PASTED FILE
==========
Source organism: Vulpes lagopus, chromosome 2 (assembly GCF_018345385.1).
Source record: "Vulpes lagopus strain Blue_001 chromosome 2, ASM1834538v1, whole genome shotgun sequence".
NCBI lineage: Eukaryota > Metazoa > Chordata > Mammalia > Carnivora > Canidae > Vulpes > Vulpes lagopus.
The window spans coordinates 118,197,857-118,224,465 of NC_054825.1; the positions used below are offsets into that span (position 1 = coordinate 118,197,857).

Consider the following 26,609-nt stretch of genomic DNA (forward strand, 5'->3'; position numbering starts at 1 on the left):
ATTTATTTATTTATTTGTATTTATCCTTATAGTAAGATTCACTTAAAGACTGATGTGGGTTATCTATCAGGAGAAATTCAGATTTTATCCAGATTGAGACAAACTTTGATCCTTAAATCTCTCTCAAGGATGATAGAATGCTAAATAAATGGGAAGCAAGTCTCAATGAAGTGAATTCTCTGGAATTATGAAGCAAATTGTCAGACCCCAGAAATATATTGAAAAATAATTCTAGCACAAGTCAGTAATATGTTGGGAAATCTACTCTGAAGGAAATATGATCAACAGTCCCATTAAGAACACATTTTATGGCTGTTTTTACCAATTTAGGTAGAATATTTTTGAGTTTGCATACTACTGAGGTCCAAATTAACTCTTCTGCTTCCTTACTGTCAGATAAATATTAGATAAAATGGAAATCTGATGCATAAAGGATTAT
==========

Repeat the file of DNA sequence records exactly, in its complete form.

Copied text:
Source organism: Vulpes lagopus, chromosome 2 (assembly GCF_018345385.1).
Source record: "Vulpes lagopus strain Blue_001 chromosome 2, ASM1834538v1, whole genome shotgun sequence".
NCBI lineage: Eukaryota > Metazoa > Chordata > Mammalia > Carnivora > Canidae > Vulpes > Vulpes lagopus.
The window spans coordinates 118,197,857-118,224,465 of NC_054825.1; the positions used below are offsets into that span (position 1 = coordinate 118,197,857).

Consider the following 26,609-nt stretch of genomic DNA (forward strand, 5'->3'; position numbering starts at 1 on the left):
ATTTATTTATTTATTTGTATTTATCCTTATAGTAAGATTCACTTAAAGACTGATGTGGGTTATCTATCAGGAGAAATTCAGATTTTATCCAGATTGAGACAAACTTTGATCCTTAAATCTCTCTCAAGGATGATAGAATGCTAAATAAATGGGAAGCAAGTCTCAATGAAGTGAATTCTCTGGAATTATGAAGCAAATTGTCAGACCCCAGAAATATATTGAAAAATAATTCTAGCACAAGTCAGTAATATGTTGGGAAATCTACTCTGAAGGAAATATGATCAACAGTCCCATTAAGAACACATTTTATGGCTGTTTTTACCAATTTAGGTAGAATATTTTTGAGTTTGCATACTACTGAGGTCCAAATTAACTCTTCTGCTTCCTTACTGTCAGATAAATATTAGATAAAATGGAAATCTGATGCATAAAGGATTAT